Trying to make something sound "bigger" may be possible by widening the frequency of that instrument, not a volume war between it and its compeditor. It can also be done by narrowing the responce of the others nearby. What cant be done is to make them both equally wide in responcein the same frequency range or ones going to get masked by the other. This is where many beginners make the mistake of soloing an instrument, mixing it to sound big, then wondering why it dissapears in the mix when played with the other instruments, in fact, an instrument soloed bay sound terrible soloed, but in a mix it sits just right with no interference by other instruments.

 

Prudent use of reverb can help separate things in the same ranges too. It does come down to the mix though and what you're trying to get.

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This is where multiband limiting comes in handy...

 

 

OTOH, the first thing that struck me is that the drums might have been mixed without any/sufficient compression, and all the transients are in the snare and kick. Therefore, when mashed with a limiter, all the previously spiky drum peaks get knocked back, but almost nothing else on the track sees much gain reduction.

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How loud should the drums be in a standard rock song before it's sent to be mastered (in decibels)?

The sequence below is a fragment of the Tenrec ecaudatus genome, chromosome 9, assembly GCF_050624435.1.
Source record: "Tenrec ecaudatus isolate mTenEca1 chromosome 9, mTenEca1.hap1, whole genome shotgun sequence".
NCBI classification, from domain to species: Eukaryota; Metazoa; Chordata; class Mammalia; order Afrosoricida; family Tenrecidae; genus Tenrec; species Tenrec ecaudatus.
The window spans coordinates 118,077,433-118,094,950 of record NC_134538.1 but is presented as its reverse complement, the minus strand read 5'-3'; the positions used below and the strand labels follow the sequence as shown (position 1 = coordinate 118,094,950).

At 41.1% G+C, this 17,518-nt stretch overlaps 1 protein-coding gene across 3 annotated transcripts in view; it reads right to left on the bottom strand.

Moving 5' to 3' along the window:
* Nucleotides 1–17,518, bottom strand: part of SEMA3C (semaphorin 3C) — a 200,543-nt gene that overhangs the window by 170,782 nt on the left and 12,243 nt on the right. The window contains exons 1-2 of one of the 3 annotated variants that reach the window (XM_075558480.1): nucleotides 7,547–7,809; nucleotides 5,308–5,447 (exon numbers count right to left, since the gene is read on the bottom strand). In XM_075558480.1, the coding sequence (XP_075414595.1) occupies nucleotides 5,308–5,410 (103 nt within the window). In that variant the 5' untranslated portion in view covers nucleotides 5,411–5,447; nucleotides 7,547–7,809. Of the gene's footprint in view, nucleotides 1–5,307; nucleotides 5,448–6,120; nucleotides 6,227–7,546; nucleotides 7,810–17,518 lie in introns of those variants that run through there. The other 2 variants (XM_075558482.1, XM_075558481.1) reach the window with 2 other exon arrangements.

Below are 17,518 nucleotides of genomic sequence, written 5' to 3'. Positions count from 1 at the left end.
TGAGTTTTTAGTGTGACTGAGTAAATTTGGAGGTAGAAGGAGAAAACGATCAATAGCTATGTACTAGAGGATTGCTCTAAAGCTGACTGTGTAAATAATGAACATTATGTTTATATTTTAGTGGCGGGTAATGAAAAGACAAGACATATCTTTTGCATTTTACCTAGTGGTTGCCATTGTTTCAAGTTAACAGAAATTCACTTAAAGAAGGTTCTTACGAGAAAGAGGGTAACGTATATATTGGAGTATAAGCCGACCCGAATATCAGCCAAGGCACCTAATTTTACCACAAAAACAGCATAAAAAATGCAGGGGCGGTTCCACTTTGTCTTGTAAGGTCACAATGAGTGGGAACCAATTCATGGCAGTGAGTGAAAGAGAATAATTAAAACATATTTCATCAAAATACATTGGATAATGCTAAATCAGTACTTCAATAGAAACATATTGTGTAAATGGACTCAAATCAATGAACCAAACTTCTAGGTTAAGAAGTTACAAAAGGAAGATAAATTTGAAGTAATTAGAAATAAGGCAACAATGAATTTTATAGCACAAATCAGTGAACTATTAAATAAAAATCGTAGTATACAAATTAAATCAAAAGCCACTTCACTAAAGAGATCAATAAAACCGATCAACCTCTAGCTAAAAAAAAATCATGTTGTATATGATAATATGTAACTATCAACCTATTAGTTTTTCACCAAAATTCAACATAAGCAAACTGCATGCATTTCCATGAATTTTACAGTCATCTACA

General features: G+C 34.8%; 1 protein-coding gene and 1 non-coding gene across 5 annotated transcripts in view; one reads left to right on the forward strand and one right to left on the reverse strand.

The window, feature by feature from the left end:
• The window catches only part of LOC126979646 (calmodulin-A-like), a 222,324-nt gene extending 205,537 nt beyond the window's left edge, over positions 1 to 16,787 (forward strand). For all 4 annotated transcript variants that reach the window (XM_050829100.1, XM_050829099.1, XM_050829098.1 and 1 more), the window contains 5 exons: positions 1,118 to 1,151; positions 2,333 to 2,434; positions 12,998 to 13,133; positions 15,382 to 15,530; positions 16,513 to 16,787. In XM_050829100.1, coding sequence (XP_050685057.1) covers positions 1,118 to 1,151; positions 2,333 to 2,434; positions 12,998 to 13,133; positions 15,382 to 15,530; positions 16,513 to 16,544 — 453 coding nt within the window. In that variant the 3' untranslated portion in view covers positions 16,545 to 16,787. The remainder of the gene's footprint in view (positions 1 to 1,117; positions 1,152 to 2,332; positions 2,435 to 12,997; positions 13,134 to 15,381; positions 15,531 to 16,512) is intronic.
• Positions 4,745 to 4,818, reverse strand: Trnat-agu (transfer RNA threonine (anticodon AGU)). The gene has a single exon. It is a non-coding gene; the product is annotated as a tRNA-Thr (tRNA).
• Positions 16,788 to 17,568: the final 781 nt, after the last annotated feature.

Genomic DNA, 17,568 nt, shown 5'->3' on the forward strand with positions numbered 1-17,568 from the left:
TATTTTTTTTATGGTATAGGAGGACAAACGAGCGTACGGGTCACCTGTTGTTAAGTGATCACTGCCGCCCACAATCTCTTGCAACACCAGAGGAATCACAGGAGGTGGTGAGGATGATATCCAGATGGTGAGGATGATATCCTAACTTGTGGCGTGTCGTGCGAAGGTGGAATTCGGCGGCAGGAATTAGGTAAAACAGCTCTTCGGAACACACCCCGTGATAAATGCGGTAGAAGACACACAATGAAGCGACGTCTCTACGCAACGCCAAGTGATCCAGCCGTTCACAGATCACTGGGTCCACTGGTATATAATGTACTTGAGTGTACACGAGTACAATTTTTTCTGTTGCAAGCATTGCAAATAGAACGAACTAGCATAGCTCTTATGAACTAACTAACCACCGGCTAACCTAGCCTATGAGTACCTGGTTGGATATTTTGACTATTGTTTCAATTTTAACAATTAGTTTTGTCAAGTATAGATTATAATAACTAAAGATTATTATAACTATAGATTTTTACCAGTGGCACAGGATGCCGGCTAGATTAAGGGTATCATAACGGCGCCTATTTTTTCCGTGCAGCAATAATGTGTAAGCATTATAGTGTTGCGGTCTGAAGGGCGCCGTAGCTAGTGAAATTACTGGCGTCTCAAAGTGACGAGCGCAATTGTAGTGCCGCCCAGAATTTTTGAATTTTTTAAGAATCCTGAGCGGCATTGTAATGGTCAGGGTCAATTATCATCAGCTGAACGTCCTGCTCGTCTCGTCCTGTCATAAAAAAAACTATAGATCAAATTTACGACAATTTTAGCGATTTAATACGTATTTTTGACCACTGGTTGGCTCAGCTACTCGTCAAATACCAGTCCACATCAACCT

I don't know.... is it the sort of rock song that has loud drums or the sort of rock song that has softer drums?

 

 

Your mix should sound like a rock song before it goes to mastering. So ask yourself, "are my drums loud enough". This answer should change song to song.

 

 

Also, if you're writing a "standard rock song" you might have another problem entirely.

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I learned a cool trick from Mick Jagger. Not that I was hanging out with Mick or anything, but in a rare, music recording oriented interview with him he said (paraphrased), "Turn the track all the way down so you can't hear it. Just a barely audible peep. You should only hear the vocal and snare."

 

It works.

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I'm currently having an album mastered by a very experienced mastering engineer and he noted that I had normalized some of the tracks, asked for the non-normalized version on one of them.

 

This piqued my interest, so I said, why this one and not those?

 

He said, "This track has a lot of dynamics on it, it would be easier to get it through my signal chain if it was, say, 3dB down from 0. But if you don't have the original, non-normalized mix, just be aware that I'll start out by taking it down by 10dB or so."